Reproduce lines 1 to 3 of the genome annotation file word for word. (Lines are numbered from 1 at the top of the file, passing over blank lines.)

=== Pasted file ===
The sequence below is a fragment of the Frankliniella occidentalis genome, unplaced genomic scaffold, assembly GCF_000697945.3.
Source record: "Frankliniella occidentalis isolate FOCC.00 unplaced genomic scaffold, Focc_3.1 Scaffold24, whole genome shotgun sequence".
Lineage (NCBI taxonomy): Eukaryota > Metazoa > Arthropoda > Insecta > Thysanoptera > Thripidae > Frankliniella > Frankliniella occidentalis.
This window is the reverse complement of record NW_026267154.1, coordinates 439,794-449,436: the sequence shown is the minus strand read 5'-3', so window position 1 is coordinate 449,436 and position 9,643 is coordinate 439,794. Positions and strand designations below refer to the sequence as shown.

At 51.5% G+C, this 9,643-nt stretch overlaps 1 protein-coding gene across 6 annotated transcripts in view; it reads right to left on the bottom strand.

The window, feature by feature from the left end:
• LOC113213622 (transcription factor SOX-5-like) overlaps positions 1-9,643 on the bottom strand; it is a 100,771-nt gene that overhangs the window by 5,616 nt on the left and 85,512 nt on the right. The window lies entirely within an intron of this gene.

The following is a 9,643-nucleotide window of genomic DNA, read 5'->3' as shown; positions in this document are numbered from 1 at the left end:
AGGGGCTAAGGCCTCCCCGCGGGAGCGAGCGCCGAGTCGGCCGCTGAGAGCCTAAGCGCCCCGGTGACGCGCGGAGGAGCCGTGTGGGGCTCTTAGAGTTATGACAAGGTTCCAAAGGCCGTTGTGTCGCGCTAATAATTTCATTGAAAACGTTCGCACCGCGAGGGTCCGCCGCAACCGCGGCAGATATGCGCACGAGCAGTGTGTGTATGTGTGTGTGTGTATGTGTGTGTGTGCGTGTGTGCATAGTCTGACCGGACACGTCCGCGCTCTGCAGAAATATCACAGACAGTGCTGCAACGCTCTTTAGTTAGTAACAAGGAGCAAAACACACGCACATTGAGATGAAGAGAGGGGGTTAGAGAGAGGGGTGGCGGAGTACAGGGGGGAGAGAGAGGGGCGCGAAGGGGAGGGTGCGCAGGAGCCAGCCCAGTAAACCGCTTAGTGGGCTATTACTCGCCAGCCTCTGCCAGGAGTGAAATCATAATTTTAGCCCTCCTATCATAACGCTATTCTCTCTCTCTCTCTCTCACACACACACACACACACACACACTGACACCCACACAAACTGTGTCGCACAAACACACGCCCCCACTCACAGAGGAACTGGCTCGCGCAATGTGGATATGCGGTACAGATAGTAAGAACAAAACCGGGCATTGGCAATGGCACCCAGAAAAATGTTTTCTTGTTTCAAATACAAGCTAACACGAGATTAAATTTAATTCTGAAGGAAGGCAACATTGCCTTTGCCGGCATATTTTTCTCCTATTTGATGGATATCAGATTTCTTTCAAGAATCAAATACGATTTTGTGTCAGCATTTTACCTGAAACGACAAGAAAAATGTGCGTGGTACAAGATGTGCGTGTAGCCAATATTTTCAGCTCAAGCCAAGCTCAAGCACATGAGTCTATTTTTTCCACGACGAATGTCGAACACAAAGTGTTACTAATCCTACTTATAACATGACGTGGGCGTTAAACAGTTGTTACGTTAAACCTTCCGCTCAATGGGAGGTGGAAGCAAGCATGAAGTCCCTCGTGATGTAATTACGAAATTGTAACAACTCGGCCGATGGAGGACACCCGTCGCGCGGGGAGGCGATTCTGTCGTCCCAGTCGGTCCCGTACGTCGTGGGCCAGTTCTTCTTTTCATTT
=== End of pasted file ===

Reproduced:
The sequence below is a fragment of the Frankliniella occidentalis genome, unplaced genomic scaffold, assembly GCF_000697945.3.
Source record: "Frankliniella occidentalis isolate FOCC.00 unplaced genomic scaffold, Focc_3.1 Scaffold24, whole genome shotgun sequence".
Lineage (NCBI taxonomy): Eukaryota > Metazoa > Arthropoda > Insecta > Thysanoptera > Thripidae > Frankliniella > Frankliniella occidentalis.